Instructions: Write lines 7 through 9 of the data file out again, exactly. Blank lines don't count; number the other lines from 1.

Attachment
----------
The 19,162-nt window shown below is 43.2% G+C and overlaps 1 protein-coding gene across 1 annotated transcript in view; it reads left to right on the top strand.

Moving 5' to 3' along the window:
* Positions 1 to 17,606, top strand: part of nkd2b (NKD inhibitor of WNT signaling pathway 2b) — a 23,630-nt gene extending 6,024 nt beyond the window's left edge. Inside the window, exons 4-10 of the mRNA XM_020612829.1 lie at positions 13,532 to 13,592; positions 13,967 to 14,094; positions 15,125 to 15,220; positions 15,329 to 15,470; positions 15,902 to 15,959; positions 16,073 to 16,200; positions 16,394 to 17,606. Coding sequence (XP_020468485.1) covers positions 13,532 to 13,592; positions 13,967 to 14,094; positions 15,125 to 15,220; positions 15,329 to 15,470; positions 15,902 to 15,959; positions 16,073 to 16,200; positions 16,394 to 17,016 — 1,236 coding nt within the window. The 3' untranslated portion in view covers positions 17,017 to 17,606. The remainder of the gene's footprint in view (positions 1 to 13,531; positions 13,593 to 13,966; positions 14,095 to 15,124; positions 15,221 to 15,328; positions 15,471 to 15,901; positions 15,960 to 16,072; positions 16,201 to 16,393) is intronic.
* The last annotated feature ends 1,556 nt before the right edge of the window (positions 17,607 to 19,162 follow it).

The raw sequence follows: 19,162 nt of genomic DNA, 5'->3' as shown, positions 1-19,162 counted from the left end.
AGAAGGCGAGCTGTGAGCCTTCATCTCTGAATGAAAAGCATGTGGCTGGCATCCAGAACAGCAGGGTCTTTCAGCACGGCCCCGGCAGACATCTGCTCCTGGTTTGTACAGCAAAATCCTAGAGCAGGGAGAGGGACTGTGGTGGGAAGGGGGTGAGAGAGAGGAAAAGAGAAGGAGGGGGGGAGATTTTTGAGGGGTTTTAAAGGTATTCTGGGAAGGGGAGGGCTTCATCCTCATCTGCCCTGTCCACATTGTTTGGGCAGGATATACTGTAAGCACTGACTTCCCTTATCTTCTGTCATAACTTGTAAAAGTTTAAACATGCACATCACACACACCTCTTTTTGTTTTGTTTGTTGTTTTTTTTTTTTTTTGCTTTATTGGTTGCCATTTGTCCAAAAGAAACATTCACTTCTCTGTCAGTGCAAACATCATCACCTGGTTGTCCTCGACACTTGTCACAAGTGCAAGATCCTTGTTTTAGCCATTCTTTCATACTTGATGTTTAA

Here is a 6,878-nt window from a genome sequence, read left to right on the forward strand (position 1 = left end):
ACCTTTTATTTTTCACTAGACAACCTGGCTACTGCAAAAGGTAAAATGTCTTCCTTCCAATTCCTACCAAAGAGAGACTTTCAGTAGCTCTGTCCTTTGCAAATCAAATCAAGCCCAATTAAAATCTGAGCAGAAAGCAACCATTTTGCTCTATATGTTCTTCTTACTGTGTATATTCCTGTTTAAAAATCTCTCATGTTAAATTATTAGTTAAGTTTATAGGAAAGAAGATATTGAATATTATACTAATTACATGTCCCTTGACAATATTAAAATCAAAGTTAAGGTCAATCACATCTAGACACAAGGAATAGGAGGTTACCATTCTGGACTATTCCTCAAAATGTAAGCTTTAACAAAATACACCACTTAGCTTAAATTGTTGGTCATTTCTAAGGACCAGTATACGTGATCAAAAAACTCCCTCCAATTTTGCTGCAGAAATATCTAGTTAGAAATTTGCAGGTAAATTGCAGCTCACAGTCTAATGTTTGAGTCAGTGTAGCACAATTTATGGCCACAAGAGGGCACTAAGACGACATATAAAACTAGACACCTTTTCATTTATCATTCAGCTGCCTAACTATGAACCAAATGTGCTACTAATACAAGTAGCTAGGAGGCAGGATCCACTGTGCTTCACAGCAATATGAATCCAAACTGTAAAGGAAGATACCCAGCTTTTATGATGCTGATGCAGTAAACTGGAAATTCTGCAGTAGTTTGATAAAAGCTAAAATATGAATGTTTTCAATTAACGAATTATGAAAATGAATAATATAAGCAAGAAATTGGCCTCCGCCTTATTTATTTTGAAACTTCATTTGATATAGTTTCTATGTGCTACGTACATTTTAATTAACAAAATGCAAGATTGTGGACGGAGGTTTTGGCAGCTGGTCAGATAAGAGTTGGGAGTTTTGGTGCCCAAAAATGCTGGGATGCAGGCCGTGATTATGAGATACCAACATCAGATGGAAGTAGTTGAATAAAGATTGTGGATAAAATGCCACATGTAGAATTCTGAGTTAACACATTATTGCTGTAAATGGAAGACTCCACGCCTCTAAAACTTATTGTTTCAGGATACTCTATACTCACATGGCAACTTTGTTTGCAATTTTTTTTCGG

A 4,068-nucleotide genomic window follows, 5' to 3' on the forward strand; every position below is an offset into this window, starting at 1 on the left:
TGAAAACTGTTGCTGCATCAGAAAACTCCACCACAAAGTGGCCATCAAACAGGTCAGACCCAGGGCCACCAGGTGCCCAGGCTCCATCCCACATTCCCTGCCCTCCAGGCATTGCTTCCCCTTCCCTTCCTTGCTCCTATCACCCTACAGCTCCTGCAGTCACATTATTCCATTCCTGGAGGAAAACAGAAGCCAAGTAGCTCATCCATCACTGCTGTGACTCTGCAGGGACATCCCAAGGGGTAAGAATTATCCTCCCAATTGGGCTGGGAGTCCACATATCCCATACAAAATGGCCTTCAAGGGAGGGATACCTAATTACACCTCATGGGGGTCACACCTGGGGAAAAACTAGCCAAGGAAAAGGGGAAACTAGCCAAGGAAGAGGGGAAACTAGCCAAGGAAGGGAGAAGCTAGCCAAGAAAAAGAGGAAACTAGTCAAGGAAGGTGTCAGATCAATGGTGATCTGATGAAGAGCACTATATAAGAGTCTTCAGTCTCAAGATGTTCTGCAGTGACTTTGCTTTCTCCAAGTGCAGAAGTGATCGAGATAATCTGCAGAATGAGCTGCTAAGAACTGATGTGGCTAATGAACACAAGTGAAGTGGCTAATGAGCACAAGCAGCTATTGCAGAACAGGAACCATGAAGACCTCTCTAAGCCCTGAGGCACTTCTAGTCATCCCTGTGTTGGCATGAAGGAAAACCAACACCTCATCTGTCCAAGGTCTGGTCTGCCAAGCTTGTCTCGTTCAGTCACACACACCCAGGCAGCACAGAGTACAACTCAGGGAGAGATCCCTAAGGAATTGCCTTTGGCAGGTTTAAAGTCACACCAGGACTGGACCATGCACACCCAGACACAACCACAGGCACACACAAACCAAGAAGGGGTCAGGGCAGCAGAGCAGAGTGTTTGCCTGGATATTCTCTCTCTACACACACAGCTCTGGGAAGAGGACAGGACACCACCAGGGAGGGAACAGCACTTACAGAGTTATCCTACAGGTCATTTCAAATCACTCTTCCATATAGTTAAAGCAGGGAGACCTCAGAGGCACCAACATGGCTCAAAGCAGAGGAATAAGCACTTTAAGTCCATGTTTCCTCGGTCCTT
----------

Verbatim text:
Here is a 6,878-nt window from a genome sequence, read left to right on the forward strand (position 1 = left end):
ACCTTTTATTTTTCACTAGACAACCTGGCTACTGCAAAAGGTAAAATGTCTTCCTTCCAATTCCTACCAAAGAGAGACTTTCAGTAGCTCTGTCCTTTGCAAATCAAATCAAGCCCAATTAAAATCTGAGCAGAAAGCAACCATTTTGCTCTATATGTTCTTCTTACTGTGTATATTCCTGTTTAAAAATCTCTCATGTTAAATTATTAGTTAAGTTTATAGGAAAGAAGATATTGAATATTATACTAATTACATGTCCCTTGACAATATTAAAATCAAAGTTAAGGTCAATCACATCTAGACACAAGGAATAGGAGGTTACCATTCTGGACTATTCCTCAAAATGTAAGCTTTAACAAAATACACCACTTAGCTTAAATTGTTGGTCATTTCTAAGGACCAGTATACGTGATCAAAAAACTCCCTCCAATTTTGCTGCAGAAATATCTAGTTAGAAATTTGCAGGTAAATTGCAGCTCACAGTCTAATGTTTGAGTCAGTGTAGCACAATTTATGGCCACAAGAGGGCACTAAGACGACATATAAAACTAGACACCTTTTCATTTATCATTCAGCTGCCTAACTATGAACCAAATGTGCTACTAATACAAGTAGCTAGGAGGCAGGATCCACTGTGCTTCACAGCAATATGAATCCAAACTGTAAAGGAAGATACCCAGCTTTTATGATGCTGATGCAGTAAACTGGAAATTCTGCAGTAGTTTGATAAAAGCTAAAATATGAATGTTTTCAATTAACGAATTATGAAAATGAATAATATAAGCAAGAAATTGGCCTCCGCCTTATTTATTTTGAAACTTCATTTGATATAGTTTCTATGTGCTACGTACATTTTAATTAACAAAATGCAAGATTGTGGACGGAGGTTTTGGCAGCTGGTCAGATAAGAGTTGGGAGTTTTGGTGCCCAAAAATGCTGGGATGCAGGCCGTGATTATGAGATACCAACATCAGATGGAAGTAGTTGAATAAAGATTGTGGATAAAATGCCACATGTAGAATTCTGAGTTAACACATTATTGCTGTAAATGGAAGACTCCACGCCTCTAAAACTTATTGTTTCAGGATACTCTATACTCACATGGCAACTTTGTTTGCAATTTTTTTTCGG

A 4,068-nucleotide genomic window follows, 5' to 3' on the forward strand; every position below is an offset into this window, starting at 1 on the left: